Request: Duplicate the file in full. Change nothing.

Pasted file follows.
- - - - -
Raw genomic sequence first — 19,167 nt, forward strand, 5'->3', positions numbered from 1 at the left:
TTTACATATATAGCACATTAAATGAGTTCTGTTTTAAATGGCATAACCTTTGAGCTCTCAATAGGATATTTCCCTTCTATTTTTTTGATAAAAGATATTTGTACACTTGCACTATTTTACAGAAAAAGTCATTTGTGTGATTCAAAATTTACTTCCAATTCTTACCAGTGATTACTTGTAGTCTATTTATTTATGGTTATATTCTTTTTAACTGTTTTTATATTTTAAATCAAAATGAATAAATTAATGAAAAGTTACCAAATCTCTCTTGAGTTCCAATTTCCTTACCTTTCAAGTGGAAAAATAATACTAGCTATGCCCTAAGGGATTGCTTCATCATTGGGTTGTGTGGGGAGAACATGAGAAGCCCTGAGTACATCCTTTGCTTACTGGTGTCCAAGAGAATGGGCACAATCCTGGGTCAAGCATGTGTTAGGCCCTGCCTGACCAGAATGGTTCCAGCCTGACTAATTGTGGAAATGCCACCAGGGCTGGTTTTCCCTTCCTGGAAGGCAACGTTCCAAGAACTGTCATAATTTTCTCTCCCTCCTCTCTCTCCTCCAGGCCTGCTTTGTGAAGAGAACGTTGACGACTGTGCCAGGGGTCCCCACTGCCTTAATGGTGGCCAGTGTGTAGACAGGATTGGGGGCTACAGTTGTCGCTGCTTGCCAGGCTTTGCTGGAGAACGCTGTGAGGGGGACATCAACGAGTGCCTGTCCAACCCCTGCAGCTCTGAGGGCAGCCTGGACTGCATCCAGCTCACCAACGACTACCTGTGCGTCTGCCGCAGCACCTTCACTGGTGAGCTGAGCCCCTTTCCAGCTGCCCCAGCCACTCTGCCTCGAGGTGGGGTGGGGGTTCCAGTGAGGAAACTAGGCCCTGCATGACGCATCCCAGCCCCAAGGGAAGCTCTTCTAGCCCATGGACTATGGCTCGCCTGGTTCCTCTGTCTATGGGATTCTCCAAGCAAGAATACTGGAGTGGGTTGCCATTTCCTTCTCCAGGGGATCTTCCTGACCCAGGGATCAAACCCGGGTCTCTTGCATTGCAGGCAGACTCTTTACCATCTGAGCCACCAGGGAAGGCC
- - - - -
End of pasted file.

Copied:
Raw genomic sequence first — 19,167 nt, forward strand, 5'->3', positions numbered from 1 at the left:
TTTACATATATAGCACATTAAATGAGTTCTGTTTTAAATGGCATAACCTTTGAGCTCTCAATAGGATATTTCCCTTCTATTTTTTTGATAAAAGATATTTGTACACTTGCACTATTTTACAGAAAAAGTCATTTGTGTGATTCAAAATTTACTTCCAATTCTTACCAGTGATTACTTGTAGTCTATTTATTTATGGTTATATTCTTTTTAACTGTTTTTATATTTTAAATCAAAATGAATAAATTAATGAAAAGTTACCAAATCTCTCTTGAGTTCCAATTTCCTTACCTTTCAAGTGGAAAAATAATACTAGCTATGCCCTAAGGGATTGCTTCATCATTGGGTTGTGTGGGGAGAACATGAGAAGCCCTGAGTACATCCTTTGCTTACTGGTGTCCAAGAGAATGGGCACAATCCTGGGTCAAGCATGTGTTAGGCCCTGCCTGACCAGAATGGTTCCAGCCTGACTAATTGTGGAAATGCCACCAGGGCTGGTTTTCCCTTCCTGGAAGGCAACGTTCCAAGAACTGTCATAATTTTCTCTCCCTCCTCTCTCTCCTCCAGGCCTGCTTTGTGAAGAGAACGTTGACGACTGTGCCAGGGGTCCCCACTGCCTTAATGGTGGCCAGTGTGTAGACAGGATTGGGGGCTACAGTTGTCGCTGCTTGCCAGGCTTTGCTGGAGAACGCTGTGAGGGGGACATCAACGAGTGCCTGTCCAACCCCTGCAGCTCTGAGGGCAGCCTGGACTGCATCCAGCTCACCAACGACTACCTGTGCGTCTGCCGCAGCACCTTCACTGGTGAGCTGAGCCCCTTTCCAGCTGCCCCAGCCACTCTGCCTCGAGGTGGGGTGGGGGTTCCAGTGAGGAAACTAGGCCCTGCATGACGCATCCCAGCCCCAAGGGAAGCTCTTCTAGCCCATGGACTATGGCTCGCCTGGTTCCTCTGTCTATGGGATTCTCCAAGCAAGAATACTGGAGTGGGTTGCCATTTCCTTCTCCAGGGGATCTTCCTGACCCAGGGATCAAACCCGGGTCTCTTGCATTGCAGGCAGACTCTTTACCATCTGAGCCACCAGGGAAGGCC